Actionable Recommendations in the Bright Futures Child Health Supervision Guidelines

Journal: Applied Clinical Informatics
ISSN: 1869-0327
Issue: Vol. 5: Issue 3 2014
Pages: 651-659

Actionable Recommendations in the Bright Futures Child Health Supervision Guidelines

Research Article

Online Supplementary Material

S. M. E. Finnell (1, 2), J. L. Stanton (1), S. M. Downs (1, 2)

(1) Children’s Health Services Research, Department of Pediatrics, Indiana University School of Medicine, Indianapolis, Indiana; (2) Regenstrief Institute Inc., Indianapolis, Indiana


Guidelines, Preventive Medicine, clinical decision support, Child, Bright futures, GLIA


Background: With the growing use of electronic health record systems, there is a demand for an electronic version of the leading American pediatric preventive care guideline, Bright Futures. As computer implementation requires actionable recommendations, it is important to assess to what degree Bright Futures meets criteria for actionability.

Objectives: We aimed to 1) determine the number of actionable recommendations in the current edition of Bright Futures and 2) to recommend a specific format for representing an important class of guidelines in a way that better facilitates computer implementation.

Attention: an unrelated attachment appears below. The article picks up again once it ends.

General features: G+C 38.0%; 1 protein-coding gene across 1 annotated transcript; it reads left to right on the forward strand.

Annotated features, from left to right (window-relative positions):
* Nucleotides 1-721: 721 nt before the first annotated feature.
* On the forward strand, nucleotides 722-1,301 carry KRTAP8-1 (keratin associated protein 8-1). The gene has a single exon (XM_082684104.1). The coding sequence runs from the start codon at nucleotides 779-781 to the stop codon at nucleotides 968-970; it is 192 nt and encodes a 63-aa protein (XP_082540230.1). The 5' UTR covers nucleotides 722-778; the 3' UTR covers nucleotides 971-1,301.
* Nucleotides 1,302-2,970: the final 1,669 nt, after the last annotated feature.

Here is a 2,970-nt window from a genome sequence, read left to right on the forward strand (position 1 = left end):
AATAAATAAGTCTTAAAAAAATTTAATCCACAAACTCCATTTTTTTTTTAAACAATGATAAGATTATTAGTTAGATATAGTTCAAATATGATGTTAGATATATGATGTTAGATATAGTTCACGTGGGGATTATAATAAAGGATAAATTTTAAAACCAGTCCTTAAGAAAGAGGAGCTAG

Methods: We consolidated all action statements in Bright Futures into recommendations. We then used two dimensions (decidability and executability) in the Guideline Implementability Appraisal v 2.0 (GLIA) to determine the actionability of the recommendations. Decidability means the recommendation states precisely under what conditions to perform those actions. Executability means actions are stated specifically, unambiguously and in sufficient detail. The results were presented in a figure titled Service Interval Diagram (SID), describing actionable recommendations, age intervals during which they are applicable, and how frequently they should occur in that interval.

Results: We consolidated 2161 action items into 245 recommendations and identified 52 that were actionable (21%). Almost exclusively, these recommendations addressed screening, such as newborn metabolic screening, or child safety, such as car seat use. A limited number (n=13) of recommendations for other areas of anticipatory guidance were also actionable. No recommendations on child discipline, family function or mental health met our criteria for actionability. The SID representing these recommendations is presented in a figure.

Conclusion: Only a portion of the Bright Futures Guidelines meets criteria for actionability. Substantial work lies ahead to develop most recommendations for anticipatory guidance into a computer implementable format.

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